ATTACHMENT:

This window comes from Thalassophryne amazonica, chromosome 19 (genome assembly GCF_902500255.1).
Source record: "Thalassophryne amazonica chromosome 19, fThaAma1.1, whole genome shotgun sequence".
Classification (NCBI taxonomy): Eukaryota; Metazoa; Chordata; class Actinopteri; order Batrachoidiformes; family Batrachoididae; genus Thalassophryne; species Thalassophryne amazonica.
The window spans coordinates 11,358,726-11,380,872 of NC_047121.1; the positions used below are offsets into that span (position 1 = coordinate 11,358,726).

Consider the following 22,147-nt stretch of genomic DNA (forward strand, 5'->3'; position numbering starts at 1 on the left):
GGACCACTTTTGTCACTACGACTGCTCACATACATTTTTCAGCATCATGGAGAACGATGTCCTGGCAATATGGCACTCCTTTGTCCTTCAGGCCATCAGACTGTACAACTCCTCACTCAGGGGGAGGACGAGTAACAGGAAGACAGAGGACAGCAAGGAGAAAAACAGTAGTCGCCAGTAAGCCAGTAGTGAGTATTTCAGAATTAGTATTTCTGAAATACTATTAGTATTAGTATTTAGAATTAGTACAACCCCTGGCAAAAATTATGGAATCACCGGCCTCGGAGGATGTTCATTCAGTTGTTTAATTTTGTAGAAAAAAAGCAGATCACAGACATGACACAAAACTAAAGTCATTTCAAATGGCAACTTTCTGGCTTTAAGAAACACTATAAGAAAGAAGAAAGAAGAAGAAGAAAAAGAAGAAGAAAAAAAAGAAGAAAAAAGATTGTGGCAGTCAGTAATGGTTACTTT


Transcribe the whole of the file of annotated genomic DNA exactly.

This window comes from Thalassophryne amazonica, chromosome 19 (genome assembly GCF_902500255.1).
Source record: "Thalassophryne amazonica chromosome 19, fThaAma1.1, whole genome shotgun sequence".
Classification (NCBI taxonomy): Eukaryota; Metazoa; Chordata; class Actinopteri; order Batrachoidiformes; family Batrachoididae; genus Thalassophryne; species Thalassophryne amazonica.
The window spans coordinates 11,358,726-11,380,872 of NC_047121.1; the positions used below are offsets into that span (position 1 = coordinate 11,358,726).

Consider the following 22,147-nt stretch of genomic DNA (forward strand, 5'->3'; position numbering starts at 1 on the left):
GGACCACTTTTGTCACTACGACTGCTCACATACATTTTTCAGCATCATGGAGAACGATGTCCTGGCAATATGGCACTCCTTTGTCCTTCAGGCCATCAGACTGTACAACTCCTCACTCAGGGGGAGGACGAGTAACAGGAAGACAGAGGACAGCAAGGAGAAAAACAGTAGTCGCCAGTAAGCCAGTAGTGAGTATTTCAGAATTAGTATTTCTGAAATACTATTAGTATTAGTATTTAGAATTAGTACAACCCCTGGCAAAAATTATGGAATCACCGGCCTCGGAGGATGTTCATTCAGTTGTTTAATTTTGTAGAAAAAAAGCAGATCACAGACATGACACAAAACTAAAGTCATTTCAAATGGCAACTTTCTGGCTTTAAGAAACACTATAAGAAAGAAGAAAGAAGAAGAAGAAAAAGAAGAAGAAAAAAAAGAAGAAAAAAGATTGTGGCAGTCAGTAATGGTTACTTT